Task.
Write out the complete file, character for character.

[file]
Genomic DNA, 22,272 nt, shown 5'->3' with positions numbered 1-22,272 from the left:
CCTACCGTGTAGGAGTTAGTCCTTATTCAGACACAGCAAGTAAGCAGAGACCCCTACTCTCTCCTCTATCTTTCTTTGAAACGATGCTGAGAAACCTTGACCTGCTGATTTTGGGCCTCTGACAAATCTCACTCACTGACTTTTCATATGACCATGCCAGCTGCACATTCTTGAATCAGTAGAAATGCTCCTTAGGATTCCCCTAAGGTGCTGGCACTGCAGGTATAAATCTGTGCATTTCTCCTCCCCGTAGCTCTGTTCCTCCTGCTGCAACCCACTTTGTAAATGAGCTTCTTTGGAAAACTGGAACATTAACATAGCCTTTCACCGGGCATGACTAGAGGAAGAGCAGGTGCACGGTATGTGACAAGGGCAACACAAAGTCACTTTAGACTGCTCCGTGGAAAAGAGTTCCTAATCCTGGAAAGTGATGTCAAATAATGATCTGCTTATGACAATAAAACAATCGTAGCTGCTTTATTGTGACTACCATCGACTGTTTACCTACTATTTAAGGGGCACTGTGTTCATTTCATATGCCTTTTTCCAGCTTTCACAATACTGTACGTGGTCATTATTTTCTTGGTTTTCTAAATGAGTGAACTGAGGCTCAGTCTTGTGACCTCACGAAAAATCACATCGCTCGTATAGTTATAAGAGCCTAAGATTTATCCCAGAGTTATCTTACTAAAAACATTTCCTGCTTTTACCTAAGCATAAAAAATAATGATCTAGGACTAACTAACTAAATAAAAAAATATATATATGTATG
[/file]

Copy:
Genomic DNA, 22,272 nt, shown 5'->3' with positions numbered 1-22,272 from the left:
CCTACCGTGTAGGAGTTAGTCCTTATTCAGACACAGCAAGTAAGCAGAGACCCCTACTCTCTCCTCTATCTTTCTTTGAAACGATGCTGAGAAACCTTGACCTGCTGATTTTGGGCCTCTGACAAATCTCACTCACTGACTTTTCATATGACCATGCCAGCTGCACATTCTTGAATCAGTAGAAATGCTCCTTAGGATTCCCCTAAGGTGCTGGCACTGCAGGTATAAATCTGTGCATTTCTCCTCCCCGTAGCTCTGTTCCTCCTGCTGCAACCCACTTTGTAAATGAGCTTCTTTGGAAAACTGGAACATTAACATAGCCTTTCACCGGGCATGACTAGAGGAAGAGCAGGTGCACGGTATGTGACAAGGGCAACACAAAGTCACTTTAGACTGCTCCGTGGAAAAGAGTTCCTAATCCTGGAAAGTGATGTCAAATAATGATCTGCTTATGACAATAAAACAATCGTAGCTGCTTTATTGTGACTACCATCGACTGTTTACCTACTATTTAAGGGGCACTGTGTTCATTTCATATGCCTTTTTCCAGCTTTCACAATACTGTACGTGGTCATTATTTTCTTGGTTTTCTAAATGAGTGAACTGAGGCTCAGTCTTGTGACCTCACGAAAAATCACATCGCTCGTATAGTTATAAGAGCCTAAGATTTATCCCAGAGTTATCTTACTAAAAACATTTCCTGCTTTTACCTAAGCATAAAAAATAATGATCTAGGACTAACTAACTAAATAAAAAAATATATATATGTATG